Permanent URL to this publication: http://dx.doi.org/10.5167/uzh-60792
Schmitt, Johannes; Roderfeld, Martin; Sabrane, Karim; Zhang, Pan; Tian, Yinghua; Mertens, Joachim C; Frei, Pascal; Stieger, Bruno; Weber, Achim; Müllhaupt, Beat; Roeb, Elke; Geier, Andreas (2012). Complement factor C5 deficiency significantly delays the progression of biliary fibrosis in bile duct-ligated mice. Biochemical and Biophysical Research Communications (BBRC), 418(3):445-450.
Fibrogenesis represents the universal response of the liver to chronic liver injury. Complement factor C5 has been linked to fibrosis in murine toxic liver injury and human chronic hepatitis C. C5 may also play a central role in chronic cholestatic disorders, since the BA receptor FXR has been characterized as an activator of the C3 gene. We aimed to investigate, whether C5 deficiency is able to prevent biliary fibrosis in the mouse bile-duct-ligation model. BDL for 1-4weeks was performed in either Hc(0)/Hc(0) mice (deficient for C5) or WT controls. BA levels were measured by RIA. Histological examination included H&E, sirius-red and immunohistochemistry. mRNA expression was quantified by RT-PCR. Protein expression levels were determined by Western blotting or ELISA. Enzymatic MMP-activity was analysed by zymography. One week BDL leads to fibrosis in WT (F2.0±0), while it is almost absent in Hc(0)/Hc(0) mice (F0.5±0.5). No differences in fibrosis can be detected at week-4. Together with delayed fibrogenesis at week-1, fibrotic markers are decreased in Hc(0)/Hc(0) mice. Expression of the inflammatory cytokine TNF-α is decreased in Hc(0)/Hc(0) mice. In parallel C5 deficiency leads to an attenuated peribiliary infiltration of CD45(+) cells in fibrotic areas together with decreased MMP-9 expression and gelatinase activity. The present study proves a functional role of C5 during biliary fibrogenesis. C5 deficiency leads to attenuated inflammation and normalized MMP-9 activity concomitantly with a significant reduction of fibrosis. C5 appears to be an attractive target for future therapeutic intervention in chronic cholestatic liver disease.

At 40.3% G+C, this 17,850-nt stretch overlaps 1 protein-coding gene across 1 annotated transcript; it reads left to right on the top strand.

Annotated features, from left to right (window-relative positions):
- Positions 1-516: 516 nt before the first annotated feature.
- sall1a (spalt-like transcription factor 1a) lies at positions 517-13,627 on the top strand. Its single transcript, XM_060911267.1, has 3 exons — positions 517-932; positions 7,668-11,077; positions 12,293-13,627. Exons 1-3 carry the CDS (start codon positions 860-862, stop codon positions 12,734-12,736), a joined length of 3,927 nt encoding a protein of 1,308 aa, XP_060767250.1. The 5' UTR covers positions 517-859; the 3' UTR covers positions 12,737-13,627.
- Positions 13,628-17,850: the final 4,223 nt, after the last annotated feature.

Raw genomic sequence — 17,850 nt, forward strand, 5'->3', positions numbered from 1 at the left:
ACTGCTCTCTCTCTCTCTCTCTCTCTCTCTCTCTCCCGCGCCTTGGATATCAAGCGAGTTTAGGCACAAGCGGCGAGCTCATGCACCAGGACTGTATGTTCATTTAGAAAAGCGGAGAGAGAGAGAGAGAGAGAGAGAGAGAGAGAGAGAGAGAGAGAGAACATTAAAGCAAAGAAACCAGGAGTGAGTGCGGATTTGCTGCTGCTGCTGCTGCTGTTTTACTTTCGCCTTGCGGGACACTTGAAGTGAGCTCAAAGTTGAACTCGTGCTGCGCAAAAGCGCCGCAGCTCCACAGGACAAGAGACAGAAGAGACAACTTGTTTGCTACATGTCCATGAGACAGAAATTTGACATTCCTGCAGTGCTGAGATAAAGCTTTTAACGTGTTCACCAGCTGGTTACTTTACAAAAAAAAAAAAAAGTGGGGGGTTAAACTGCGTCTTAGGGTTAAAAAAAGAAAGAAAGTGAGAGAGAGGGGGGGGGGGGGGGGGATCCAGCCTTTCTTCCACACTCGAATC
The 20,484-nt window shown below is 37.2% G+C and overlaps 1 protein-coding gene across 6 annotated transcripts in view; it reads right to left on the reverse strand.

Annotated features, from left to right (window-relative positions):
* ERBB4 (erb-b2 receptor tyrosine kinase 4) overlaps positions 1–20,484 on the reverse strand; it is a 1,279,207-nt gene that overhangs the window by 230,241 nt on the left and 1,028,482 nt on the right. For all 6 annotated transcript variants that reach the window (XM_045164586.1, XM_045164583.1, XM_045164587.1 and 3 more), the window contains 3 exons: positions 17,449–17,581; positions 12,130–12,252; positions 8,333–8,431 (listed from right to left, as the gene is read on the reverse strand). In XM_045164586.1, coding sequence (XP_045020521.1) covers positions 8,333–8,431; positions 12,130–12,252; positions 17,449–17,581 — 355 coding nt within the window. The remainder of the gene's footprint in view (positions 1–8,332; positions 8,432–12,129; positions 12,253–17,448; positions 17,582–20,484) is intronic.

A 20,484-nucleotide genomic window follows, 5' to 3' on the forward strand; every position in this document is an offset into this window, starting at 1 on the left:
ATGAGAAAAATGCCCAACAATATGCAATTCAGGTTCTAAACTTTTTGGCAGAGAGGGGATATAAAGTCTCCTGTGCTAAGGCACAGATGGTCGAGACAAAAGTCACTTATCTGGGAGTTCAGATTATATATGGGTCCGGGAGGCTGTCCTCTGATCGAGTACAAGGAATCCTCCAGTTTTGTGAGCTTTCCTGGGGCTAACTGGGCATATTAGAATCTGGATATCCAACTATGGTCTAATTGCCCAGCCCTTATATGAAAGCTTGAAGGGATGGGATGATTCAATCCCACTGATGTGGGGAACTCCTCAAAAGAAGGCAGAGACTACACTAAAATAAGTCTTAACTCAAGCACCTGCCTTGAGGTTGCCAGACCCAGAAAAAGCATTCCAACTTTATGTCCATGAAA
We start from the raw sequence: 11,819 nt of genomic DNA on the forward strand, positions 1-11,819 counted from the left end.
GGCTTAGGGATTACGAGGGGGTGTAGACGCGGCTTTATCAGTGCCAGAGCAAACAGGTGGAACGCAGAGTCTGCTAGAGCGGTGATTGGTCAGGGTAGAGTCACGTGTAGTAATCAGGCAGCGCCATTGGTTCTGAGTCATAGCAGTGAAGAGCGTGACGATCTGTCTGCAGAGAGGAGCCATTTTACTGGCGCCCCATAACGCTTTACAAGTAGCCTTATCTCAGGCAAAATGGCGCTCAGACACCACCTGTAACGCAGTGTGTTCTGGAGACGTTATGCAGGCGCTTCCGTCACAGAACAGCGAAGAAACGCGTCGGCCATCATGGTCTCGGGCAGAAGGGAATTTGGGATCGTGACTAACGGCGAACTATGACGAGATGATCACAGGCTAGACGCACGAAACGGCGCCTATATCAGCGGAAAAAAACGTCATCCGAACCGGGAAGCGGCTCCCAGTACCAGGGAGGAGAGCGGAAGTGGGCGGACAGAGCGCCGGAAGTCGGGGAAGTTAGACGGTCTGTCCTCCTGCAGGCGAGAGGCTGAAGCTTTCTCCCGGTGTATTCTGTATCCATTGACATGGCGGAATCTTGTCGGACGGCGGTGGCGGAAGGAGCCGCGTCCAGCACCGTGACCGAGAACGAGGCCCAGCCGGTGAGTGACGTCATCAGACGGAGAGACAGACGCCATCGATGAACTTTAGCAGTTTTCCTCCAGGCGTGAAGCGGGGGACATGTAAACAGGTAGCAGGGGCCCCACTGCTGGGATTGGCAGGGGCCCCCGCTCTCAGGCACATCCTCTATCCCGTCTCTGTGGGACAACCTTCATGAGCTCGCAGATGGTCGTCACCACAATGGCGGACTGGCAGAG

|Item Type:||Journal Article, refereed, original work|
|Communities & Collections:||04 Faculty of Medicine > University Hospital Zurich > Institute of Surgical Pathology|
04 Faculty of Medicine > University Hospital Zurich > Clinic for Clinical Pharmacology and Toxicology
04 Faculty of Medicine > University Hospital Zurich > Clinic for Visceral and Transplantation Surgery
|DDC:||610 Medicine & health|
|Deposited On:||10 Apr 2012 07:48|
|Last Modified:||30 Nov 2013 05:32|
|Citations:||Web of Science®. Times Cited: 3|
Scopus®. Citation Count: 3
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